January is behind us. For many it has been a time of hopeful beginnings and great expectations, for others it has held a disempowering sense of overwhelm and despair.
We may experience mild complaints that threaten to keep us up at night while someone else is barely hanging on by a thinning thread.
There are an endless number of devastating personal and world headlines. There are sudden circumstances we wish we could unwrite and others that are slowly making their way into the spotlight.
The question is how do we cope with it all?
What can you say about the tragic loss of life; what can you say about the ongoing sagas of professionals or teenagers who don’t believe they can cope with the debilitating weight of stress?
These are times when we need to individually and collectively learn to take a step back from the outside to seek the kind of solace that is beyond our human capacities yet is connected deeply within each and every one of us.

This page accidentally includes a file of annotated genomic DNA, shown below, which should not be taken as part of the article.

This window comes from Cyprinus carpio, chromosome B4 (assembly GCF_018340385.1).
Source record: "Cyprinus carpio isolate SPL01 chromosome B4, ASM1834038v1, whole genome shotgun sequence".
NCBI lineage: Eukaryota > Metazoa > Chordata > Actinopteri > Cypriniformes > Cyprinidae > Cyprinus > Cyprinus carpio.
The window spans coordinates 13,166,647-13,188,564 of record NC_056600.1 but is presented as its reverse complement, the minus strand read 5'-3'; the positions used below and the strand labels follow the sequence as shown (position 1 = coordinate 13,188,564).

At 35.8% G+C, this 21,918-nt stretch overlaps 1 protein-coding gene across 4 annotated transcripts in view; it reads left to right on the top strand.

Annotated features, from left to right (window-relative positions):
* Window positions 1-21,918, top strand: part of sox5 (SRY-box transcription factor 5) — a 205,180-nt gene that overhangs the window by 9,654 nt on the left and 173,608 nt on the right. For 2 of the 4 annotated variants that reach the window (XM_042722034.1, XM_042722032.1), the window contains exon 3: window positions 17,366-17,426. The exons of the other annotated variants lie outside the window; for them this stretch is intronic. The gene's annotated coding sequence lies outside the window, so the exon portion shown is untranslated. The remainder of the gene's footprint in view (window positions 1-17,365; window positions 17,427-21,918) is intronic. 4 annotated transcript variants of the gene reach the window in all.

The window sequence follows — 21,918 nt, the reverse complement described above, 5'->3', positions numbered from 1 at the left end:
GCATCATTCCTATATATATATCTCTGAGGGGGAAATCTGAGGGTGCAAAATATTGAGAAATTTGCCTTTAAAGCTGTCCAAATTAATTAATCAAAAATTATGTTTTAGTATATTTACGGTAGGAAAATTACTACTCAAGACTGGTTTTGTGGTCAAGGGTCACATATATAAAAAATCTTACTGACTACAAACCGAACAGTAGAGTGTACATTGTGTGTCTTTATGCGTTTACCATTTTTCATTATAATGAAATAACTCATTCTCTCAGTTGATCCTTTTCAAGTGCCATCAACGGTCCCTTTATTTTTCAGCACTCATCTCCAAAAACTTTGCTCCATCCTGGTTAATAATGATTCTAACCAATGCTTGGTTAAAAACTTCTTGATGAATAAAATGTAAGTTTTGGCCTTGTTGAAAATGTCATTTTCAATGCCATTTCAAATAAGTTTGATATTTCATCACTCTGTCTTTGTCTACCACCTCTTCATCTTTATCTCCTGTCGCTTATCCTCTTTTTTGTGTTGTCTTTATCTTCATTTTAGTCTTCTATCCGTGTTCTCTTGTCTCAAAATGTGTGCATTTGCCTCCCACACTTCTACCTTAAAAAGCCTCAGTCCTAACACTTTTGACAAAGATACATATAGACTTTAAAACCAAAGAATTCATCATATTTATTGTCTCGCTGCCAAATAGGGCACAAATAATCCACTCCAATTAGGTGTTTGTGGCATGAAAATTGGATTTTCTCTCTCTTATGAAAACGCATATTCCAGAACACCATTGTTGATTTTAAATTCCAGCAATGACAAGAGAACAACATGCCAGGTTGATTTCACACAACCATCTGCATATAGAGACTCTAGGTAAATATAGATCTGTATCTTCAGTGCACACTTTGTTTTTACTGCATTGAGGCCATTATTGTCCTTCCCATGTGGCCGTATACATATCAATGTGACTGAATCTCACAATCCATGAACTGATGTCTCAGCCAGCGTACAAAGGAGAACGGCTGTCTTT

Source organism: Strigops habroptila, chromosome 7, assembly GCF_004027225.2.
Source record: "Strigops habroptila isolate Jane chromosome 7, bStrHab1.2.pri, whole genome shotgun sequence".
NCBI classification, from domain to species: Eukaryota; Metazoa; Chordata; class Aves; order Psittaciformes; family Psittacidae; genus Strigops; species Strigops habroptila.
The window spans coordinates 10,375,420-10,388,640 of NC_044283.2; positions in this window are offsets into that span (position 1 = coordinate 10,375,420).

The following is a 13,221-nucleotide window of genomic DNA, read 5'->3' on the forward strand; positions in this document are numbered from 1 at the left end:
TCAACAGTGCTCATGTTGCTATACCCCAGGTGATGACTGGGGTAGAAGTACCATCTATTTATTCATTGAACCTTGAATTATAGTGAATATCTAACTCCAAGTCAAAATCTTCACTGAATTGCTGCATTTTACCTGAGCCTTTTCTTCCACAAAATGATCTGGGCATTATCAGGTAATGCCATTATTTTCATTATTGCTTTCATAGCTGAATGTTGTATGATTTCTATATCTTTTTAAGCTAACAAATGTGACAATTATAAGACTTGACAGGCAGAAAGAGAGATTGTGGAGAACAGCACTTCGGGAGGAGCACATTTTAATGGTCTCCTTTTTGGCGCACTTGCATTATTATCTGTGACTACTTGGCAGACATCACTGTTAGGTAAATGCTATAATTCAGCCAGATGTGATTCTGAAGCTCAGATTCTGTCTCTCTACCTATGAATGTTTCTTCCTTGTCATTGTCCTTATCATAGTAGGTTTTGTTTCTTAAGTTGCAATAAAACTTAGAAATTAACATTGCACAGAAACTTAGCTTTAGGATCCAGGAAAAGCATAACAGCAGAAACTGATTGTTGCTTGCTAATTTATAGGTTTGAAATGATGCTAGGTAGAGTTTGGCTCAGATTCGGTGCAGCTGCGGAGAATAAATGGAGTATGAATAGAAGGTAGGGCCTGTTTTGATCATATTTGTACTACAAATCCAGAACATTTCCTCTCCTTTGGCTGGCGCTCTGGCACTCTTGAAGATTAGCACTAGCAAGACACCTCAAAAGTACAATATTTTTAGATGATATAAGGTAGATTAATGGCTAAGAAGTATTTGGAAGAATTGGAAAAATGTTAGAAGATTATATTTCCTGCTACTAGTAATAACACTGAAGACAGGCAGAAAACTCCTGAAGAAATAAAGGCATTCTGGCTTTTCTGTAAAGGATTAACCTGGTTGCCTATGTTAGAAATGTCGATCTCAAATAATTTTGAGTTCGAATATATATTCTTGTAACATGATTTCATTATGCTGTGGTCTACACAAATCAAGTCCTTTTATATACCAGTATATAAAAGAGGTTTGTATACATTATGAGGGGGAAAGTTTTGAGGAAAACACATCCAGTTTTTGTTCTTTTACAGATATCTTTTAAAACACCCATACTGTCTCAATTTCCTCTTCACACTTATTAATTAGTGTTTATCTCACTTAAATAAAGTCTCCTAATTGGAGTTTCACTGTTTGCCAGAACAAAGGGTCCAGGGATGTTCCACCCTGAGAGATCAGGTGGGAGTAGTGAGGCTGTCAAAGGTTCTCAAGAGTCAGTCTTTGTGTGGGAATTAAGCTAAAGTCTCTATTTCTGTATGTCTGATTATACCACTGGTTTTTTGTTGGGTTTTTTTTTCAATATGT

The breath we take in must be exhaled.
The Art of Wellness, a feature article in the latest Washington Lawyer, the District of Columbia Bar Magazine, explores the dire need for pathways that change habits and minds toward greater well-being and balance. My fellow attorneys are focused on a movement toward what I have paraphrased as learning to exhale.
This is good. And, it’s a requirement for all of us, no matter your profession or background. Find one practice. Take one step. Do what you need to do for you.
As Maya Angelou said: As you grow older, you will discover that you have two hands, one for helping yourself, the other for helping others.
Don’t wait until you’re older to learn this…
Learn to Exhale now,